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Airline Fuel Surcharges Looking Up--and Up

September 17, 2000

The bad news: Airline "fuel surcharges" are doubling. The good news: More airlines are being upfront about them.

Major airlines this month imposed a second round of so-called fuel surcharges on fares amid soaring petroleum prices. After pressure from the U.S. Department of Transportation (DOT), consumer advocates and travel agents, however, more appeared to be wrapping the charge into regular fares in advertisements and quotes to customers, instead of tacking it on separately as some did when the surcharges were introduced.

The new charge, $10 one way or $20 round trip, is on top of an identical charge imposed by most of the majors in January, bringing the total to $20 one way, $40 round trip. A notable exception to the new charge was Southwest Airlines, which was holding off as of last week.

The American Society of Travel Agents, which denounced the earlier airline surcharges when they were listed separately from fares, had a milder response this time.

Ed Perkins, ASTA's consumer advocate, called the surcharges an "understandable move," explaining: "Look, nobody likes it, but we all have the experience of paying 20 to 25 cents more at the pump." He added that "any time they list it [the fuel surcharge] as a separate item, as far as I'm concerned, it's deceptive."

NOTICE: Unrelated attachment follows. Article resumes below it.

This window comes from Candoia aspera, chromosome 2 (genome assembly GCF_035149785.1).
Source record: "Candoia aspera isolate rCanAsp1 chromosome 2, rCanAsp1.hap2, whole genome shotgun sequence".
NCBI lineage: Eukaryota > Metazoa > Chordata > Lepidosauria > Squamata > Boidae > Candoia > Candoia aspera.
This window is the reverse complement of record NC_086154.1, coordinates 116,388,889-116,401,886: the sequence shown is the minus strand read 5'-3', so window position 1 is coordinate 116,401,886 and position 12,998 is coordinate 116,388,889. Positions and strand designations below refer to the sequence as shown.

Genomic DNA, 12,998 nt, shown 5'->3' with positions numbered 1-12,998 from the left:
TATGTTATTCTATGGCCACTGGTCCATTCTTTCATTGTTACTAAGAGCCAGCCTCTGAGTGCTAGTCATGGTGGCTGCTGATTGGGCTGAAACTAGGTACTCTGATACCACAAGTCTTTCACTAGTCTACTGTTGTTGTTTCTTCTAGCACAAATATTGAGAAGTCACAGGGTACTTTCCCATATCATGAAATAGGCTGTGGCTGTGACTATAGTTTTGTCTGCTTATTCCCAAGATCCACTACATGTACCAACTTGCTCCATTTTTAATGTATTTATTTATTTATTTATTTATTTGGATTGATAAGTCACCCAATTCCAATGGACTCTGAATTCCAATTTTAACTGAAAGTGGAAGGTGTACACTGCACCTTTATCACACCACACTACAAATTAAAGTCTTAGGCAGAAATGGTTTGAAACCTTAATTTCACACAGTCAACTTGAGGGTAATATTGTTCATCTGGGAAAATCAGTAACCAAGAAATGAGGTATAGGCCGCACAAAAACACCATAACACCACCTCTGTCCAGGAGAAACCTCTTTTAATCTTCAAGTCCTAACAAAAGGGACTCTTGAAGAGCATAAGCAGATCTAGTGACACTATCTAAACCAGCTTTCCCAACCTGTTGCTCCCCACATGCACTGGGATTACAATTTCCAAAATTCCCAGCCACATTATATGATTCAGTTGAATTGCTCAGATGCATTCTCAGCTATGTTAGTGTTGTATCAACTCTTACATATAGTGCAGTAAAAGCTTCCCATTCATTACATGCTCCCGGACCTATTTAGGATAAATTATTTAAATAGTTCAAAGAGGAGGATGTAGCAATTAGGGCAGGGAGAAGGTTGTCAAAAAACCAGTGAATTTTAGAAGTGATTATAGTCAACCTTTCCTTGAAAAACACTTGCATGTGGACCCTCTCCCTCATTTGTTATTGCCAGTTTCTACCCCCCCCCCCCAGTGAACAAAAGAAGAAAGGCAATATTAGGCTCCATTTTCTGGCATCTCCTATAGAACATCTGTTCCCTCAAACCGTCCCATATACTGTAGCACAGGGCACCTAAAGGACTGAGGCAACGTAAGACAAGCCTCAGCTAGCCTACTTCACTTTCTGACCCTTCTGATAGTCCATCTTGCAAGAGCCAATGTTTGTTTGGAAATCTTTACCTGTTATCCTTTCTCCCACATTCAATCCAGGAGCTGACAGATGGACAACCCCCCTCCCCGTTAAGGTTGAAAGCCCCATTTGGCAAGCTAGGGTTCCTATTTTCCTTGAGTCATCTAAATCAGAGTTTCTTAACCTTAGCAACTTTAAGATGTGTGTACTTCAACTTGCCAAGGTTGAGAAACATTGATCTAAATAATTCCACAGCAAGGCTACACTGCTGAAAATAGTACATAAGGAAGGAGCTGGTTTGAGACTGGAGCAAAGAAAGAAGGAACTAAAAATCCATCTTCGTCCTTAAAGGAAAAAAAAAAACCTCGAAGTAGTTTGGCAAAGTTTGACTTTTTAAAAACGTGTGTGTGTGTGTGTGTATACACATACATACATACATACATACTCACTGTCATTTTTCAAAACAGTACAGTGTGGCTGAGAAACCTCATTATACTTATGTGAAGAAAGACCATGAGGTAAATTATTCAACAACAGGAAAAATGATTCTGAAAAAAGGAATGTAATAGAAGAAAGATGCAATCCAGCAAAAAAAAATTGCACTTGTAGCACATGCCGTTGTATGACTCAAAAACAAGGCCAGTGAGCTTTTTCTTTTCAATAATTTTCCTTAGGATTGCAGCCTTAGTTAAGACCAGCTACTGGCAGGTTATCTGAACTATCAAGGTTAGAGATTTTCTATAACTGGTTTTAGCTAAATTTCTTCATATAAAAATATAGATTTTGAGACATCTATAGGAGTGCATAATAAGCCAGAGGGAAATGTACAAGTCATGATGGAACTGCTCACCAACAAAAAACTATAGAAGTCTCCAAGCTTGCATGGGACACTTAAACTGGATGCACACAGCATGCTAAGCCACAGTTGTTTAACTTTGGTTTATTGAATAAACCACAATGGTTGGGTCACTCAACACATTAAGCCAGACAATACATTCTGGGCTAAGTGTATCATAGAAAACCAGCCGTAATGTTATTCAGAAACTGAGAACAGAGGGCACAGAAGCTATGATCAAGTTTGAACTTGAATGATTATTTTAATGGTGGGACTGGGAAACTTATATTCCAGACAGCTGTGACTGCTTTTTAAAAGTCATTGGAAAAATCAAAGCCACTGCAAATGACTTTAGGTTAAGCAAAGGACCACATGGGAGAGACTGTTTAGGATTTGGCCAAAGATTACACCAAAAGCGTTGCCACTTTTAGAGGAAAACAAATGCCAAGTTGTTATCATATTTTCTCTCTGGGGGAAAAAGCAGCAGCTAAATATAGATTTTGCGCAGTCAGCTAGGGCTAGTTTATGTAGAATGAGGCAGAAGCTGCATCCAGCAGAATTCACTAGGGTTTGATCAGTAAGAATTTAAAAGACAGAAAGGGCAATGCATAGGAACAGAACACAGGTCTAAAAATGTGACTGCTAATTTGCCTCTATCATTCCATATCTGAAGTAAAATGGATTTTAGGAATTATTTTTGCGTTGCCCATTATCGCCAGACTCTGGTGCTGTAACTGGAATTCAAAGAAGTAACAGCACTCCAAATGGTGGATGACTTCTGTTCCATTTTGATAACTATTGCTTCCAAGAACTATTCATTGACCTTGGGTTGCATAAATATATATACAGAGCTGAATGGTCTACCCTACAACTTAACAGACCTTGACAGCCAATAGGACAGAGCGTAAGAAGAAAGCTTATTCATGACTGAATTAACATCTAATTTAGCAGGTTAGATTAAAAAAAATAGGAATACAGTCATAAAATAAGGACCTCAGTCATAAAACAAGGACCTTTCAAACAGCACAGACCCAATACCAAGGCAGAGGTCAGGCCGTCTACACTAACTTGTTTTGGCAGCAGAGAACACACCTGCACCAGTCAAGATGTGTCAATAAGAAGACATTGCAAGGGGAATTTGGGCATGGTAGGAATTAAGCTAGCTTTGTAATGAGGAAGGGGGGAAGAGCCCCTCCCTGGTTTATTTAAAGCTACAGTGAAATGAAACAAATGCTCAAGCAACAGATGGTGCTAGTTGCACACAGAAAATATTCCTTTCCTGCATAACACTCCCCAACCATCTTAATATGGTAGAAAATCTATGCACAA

The DOT last week e-mailed airlines reminding them that fuel surcharges "must be included in the advertised base price" and in fares listed in computerized reservation systems. Northwest Airlines and US Airways, which as late as February said they were listing surcharges separately from fares, said last week that they no longer do so. A United Airlines spokesman, however, said a typical caller will "probably" find that reservations agents initially omit the surcharge in general inquiries, then notify the customer before final purchase. (United is not imposing the surcharge in its current round of sale fares.)

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